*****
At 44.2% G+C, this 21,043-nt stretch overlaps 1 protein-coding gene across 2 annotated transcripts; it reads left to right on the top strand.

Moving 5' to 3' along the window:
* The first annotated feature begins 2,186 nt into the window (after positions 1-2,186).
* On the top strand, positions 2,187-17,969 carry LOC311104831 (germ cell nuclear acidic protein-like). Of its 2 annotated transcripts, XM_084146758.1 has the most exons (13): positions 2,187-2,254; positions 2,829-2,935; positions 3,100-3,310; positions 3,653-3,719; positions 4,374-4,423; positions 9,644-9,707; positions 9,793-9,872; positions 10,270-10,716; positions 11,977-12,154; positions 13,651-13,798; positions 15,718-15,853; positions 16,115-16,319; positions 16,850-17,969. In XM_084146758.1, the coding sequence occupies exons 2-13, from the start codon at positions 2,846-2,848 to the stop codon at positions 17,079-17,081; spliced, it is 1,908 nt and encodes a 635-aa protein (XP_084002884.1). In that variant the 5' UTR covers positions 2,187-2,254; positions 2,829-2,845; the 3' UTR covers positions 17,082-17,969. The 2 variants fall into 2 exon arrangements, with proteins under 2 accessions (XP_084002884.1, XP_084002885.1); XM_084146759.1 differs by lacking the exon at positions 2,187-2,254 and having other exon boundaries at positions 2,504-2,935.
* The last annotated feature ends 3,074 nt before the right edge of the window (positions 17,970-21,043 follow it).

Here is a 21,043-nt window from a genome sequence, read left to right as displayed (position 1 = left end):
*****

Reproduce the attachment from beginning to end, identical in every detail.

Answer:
At 44.2% G+C, this 21,043-nt stretch overlaps 1 protein-coding gene across 2 annotated transcripts; it reads left to right on the top strand.

Moving 5' to 3' along the window:
* The first annotated feature begins 2,186 nt into the window (after positions 1-2,186).
* On the top strand, positions 2,187-17,969 carry LOC311104831 (germ cell nuclear acidic protein-like). Of its 2 annotated transcripts, XM_084146758.1 has the most exons (13): positions 2,187-2,254; positions 2,829-2,935; positions 3,100-3,310; positions 3,653-3,719; positions 4,374-4,423; positions 9,644-9,707; positions 9,793-9,872; positions 10,270-10,716; positions 11,977-12,154; positions 13,651-13,798; positions 15,718-15,853; positions 16,115-16,319; positions 16,850-17,969. In XM_084146758.1, the coding sequence occupies exons 2-13, from the start codon at positions 2,846-2,848 to the stop codon at positions 17,079-17,081; spliced, it is 1,908 nt and encodes a 635-aa protein (XP_084002884.1). In that variant the 5' UTR covers positions 2,187-2,254; positions 2,829-2,845; the 3' UTR covers positions 17,082-17,969. The 2 variants fall into 2 exon arrangements, with proteins under 2 accessions (XP_084002884.1, XP_084002885.1); XM_084146759.1 differs by lacking the exon at positions 2,187-2,254 and having other exon boundaries at positions 2,504-2,935.
* The last annotated feature ends 3,074 nt before the right edge of the window (positions 17,970-21,043 follow it).

Here is a 21,043-nt window from a genome sequence, read left to right as displayed (position 1 = left end):